Global inflation has intensified in recent months with consumption growth, high energy prices, shortages of goods and supply-chain bottlenecks, Fitch Ratings said Tuesday.
Annual inflation rates in many of the world’s largest economies have climbed to their highest levels in decades, the rating agency said in a statement.
"The US stands out among the major developed economies, with a larger increase in consumer spending on durable goods, a bigger rise in core consumer goods prices and clearer evidence of rising services and wage inflation," it added.
Consumer inflation in the US hit 6.8% in November year-on-year, its highest annual increase in 39 years.
The eurozone also recorded its highest inflation rate since its monetary union at 4.9%, with Germany's inflation climbing to 5.2% -- a 29-year high, it noted.
While emerging markets have also seen very sharp inflation increases in recent months, inflation generally remained low in large Asian economies, it added.
The agency said central banks in some emerging economies have tightened their monetary policies, with rate hikes seen in Brazil, South Korea, Mexico, Poland and South Africa in the past two months.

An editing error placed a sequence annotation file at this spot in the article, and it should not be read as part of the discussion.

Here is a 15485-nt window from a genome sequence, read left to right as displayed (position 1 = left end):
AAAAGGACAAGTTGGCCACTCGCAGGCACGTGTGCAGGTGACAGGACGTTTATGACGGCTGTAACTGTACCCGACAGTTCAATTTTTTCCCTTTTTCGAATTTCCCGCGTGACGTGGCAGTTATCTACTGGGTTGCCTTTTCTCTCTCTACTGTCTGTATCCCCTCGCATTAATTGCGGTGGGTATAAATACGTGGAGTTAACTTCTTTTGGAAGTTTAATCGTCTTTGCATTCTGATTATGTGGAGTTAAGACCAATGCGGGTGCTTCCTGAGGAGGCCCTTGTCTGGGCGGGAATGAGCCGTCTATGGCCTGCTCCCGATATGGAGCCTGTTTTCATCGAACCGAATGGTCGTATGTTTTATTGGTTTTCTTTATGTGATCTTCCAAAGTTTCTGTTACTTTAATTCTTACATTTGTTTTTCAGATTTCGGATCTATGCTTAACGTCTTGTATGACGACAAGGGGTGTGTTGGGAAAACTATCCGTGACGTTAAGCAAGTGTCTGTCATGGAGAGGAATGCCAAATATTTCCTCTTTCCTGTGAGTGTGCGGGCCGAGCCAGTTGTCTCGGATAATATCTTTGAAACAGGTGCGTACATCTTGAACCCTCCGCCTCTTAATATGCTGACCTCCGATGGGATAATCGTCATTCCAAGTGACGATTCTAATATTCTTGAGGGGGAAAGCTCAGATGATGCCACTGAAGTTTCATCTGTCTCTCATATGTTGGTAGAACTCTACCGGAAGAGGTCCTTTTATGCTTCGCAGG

- North America to grow strongly in 2022
Fitch said in a separate statement that it expects North American economies to grow strongly in 2022.
"The US and Canadian economies will both grow above trend in 2022, powered by strong labor markets, improved household balance sheets and business investment," it said.
"Fiscal and monetary policies will tighten in 2022. Overall fiscal policy will be contractionary as pandemic relief spending is withdrawn, although 2022 deficits will exceed pre-pandemic levels in Canada and the US," it added.
The agency said it expects the US Federal Reserve to taper its asset purchases through June 2022 before raising interest rates gradually.
Canada is on course to start raising rates earlier in 2022, while it had announced to end its asset purchases in October, it noted.